Film G33k: Digital Cinema and The Return of 70mm
Written By Jacob Chimilar
Everyone has seen the explosion of high quality media hitting the likes of YouTube and TV, stealing the thunder from Hollywood. It's a story they have heard before back when TV first started airing. With the advent of 4k and OLED TVs, going to the theatre is becoming less of an experience for those who have the means to create home theatres of their own. IMAX and other premium format experiences is what kept people coming back to cinemas but now even that has been taken away and replaced with all digital cameras and projectors which honestly sucked some of the life out of movies. Gone are those perfect blacks and grainy textures. No more Dark Knights beautifully projecting 70mm film from ceiling to floor. Granted the advantages of digital are great in their own way, low maintenance, shipping hard drives instead of film reels, clean presentations every time, but it feels impersonal and certainly inferior to the best film has to offer.
The cameras have also been lacking when compared to film. Less dynamic range, lower resolution, smaller colour gamut. It just doesn't cut it when it comes to the best image quality possible. I greatly bemoaned the prevalence of movies being shot digitally. Film is king and should be cherished for it's unparallelled image quality amongst big budget Hollywood filmmakers. However, thanks to digital cinema we have seen a resurgence of a format that has scarcely been seen since the 1960's. Regular film has sort of gone by the way side thanks to digital so the only way to really compete is to showcase the premium formats film offers. The Hateful Eight did it last year when it was shot and projected in limited theatres in Ultra Panavison 70mm. But that was a colossal undertaking that required a format to essentially be brought back from the dead. In the process though, Star Wars VIII was supposed to be shot on 65mm but didn't have a near by processing lab and Star Wars IX has been confirmed to be shooting in 65mm so in a way digital has helped 65mm become the film stock of choice for those looking to shoot it. Now with the invention of the Arri Alexa 65 we are getting a huge amount of movies being shot in 65mm. From Rogue One to Doctor Strange, Ben Affleck's Live by Night, The Revenant all within a year of each other, almost all of them being shot 100% in that format and each of them looking absolutely stunning compared to other digitally shot movies. That still has a lot to do with the director of photography but there is a noticeable difference simply because it is a completely different format.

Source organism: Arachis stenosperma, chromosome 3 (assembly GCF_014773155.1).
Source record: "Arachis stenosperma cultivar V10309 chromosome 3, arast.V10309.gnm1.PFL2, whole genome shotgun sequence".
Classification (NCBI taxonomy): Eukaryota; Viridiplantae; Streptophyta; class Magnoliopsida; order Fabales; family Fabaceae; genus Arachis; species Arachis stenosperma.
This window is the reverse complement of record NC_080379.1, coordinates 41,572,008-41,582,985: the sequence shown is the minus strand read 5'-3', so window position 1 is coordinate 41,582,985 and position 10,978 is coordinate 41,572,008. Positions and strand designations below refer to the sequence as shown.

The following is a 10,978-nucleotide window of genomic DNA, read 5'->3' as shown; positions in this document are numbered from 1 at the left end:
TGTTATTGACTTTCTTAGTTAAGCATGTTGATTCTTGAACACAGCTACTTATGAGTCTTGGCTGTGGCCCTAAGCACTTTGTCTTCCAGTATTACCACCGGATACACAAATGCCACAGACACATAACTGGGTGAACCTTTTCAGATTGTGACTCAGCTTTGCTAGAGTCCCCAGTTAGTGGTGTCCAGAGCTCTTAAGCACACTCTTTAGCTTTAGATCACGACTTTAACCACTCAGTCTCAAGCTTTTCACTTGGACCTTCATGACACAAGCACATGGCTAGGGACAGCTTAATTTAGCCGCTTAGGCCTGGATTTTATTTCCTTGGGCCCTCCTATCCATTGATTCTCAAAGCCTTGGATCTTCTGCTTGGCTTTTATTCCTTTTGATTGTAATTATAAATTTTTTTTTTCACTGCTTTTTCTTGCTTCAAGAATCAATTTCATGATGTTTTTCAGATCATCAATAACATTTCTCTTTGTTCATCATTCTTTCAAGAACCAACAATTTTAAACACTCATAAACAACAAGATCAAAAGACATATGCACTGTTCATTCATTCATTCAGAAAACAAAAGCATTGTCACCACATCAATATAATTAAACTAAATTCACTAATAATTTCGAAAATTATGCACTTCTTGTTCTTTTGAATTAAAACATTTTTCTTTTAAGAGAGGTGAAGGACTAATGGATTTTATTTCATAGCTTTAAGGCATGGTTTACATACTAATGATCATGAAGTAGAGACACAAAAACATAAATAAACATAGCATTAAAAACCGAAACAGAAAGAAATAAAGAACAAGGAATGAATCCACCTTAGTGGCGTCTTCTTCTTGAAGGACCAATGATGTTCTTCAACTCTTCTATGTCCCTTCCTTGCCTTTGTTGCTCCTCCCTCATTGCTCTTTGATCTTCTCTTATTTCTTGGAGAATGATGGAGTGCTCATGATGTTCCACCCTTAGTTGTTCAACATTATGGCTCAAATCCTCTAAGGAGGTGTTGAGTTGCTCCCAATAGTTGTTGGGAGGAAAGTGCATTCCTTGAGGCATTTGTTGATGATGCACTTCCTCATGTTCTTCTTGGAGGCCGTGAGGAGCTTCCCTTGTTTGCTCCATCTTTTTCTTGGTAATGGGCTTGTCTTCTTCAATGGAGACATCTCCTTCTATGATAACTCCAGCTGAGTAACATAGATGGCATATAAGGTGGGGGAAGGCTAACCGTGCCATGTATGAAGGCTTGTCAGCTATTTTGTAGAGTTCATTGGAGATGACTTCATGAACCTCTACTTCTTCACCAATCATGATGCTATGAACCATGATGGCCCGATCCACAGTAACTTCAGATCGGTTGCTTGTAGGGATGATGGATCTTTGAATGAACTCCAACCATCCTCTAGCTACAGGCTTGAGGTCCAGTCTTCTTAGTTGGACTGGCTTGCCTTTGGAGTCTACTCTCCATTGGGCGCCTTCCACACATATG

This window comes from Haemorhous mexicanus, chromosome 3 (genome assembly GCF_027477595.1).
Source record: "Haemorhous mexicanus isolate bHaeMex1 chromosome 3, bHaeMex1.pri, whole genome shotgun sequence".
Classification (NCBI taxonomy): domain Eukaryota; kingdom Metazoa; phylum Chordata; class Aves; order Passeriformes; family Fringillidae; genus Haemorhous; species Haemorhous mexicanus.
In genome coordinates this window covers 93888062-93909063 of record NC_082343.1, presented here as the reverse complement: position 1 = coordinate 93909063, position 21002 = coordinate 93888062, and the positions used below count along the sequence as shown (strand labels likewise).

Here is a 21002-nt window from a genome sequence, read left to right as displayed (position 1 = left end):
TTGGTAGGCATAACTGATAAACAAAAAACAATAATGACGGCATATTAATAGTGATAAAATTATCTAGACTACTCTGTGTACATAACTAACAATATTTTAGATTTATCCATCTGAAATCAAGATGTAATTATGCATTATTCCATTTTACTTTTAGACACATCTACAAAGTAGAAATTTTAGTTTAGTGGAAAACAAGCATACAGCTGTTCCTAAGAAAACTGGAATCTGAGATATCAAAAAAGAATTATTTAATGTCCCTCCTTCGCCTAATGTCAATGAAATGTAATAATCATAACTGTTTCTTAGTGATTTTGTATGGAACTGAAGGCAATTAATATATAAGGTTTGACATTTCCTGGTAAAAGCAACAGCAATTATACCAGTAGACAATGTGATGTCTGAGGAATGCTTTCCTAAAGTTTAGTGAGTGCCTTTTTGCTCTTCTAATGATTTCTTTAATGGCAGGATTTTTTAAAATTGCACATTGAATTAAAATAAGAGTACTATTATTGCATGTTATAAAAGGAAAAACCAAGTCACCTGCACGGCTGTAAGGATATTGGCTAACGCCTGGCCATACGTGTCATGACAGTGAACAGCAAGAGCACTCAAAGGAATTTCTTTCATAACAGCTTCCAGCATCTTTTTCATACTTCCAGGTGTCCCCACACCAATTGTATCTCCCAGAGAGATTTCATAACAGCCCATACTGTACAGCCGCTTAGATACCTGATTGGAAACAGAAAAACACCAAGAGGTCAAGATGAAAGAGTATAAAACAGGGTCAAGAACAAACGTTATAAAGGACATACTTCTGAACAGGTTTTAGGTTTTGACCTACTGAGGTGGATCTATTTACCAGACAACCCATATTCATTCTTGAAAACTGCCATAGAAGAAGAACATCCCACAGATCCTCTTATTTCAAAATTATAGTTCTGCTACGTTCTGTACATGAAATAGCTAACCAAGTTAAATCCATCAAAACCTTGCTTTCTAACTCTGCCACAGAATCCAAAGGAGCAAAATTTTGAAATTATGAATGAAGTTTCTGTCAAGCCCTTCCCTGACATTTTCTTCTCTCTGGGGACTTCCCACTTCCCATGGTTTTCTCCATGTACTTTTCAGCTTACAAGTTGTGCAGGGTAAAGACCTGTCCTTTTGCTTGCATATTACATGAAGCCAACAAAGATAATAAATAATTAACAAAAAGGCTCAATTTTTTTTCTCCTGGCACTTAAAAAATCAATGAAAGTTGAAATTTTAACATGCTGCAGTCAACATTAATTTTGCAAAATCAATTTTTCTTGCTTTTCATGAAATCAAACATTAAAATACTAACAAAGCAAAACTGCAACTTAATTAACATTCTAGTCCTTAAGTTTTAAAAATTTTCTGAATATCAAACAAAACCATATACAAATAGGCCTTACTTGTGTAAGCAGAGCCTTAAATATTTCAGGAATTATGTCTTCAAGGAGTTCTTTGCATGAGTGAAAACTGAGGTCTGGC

It really is the one thing digital can do that film simply can't touch without overcoming huge obstacles. It is a massive undertaking doing films in 65mm, they are big, expensive machines that chew through so much high quality film and require a skilled operator to work the way they were intended. That is why films like Star Wars can afford to choose it. The only thing right now that still tops both Ultra Panavison and the Alexa 65 in terms of film size is IMAX. It is still the undisputed king of image quality with it's size being equal to that of 3 frames of Super 70mm/Alexa 65 stacked on top of each other and an approximate 12k resolution, 4 times that of the Alexa 65. But it is big, loud and heavy therefore dramatically decreasing its versatility compared to the alternatives.
IMAX aside, the Arri Alexa 65 creates a barrier of entry that is so much lower that a vast majority of filmmakers can make use of the 65mm format with ease. It allows them to create the images that while not quite as rich and textured as film, have a much grander feel to them compared to 35mm. With the addition of IMAX Laser projectors slowly rolling out to provide the deepest blacks and brightest whites possible, the two formats combined should make for a stunning picture that when seeing it on the big screen is going to be worth the price of admission again. 4k Blu ray can replicate the image just fine but I have a feeling that with that depth and scope of this emerging format it will make digital filmmaking feel just as majestic as film in it's own way and have the largest payoff by seeing it on the largest screens.
I am glad to see that digital has finally arrived with something that isn't just "easier that film" to shoot, it's easier and provides a way into a difficult, expensive and therefore rare, format. At this point, at least for movies with good budgets, the desire to go back to digital Super 35 should be almost non existent. Either shoot on film or digital 65, there is no in between. Maybe one day film will fade into the mist but at least it's greatest aspirations will be realized with the second coming of 65mm.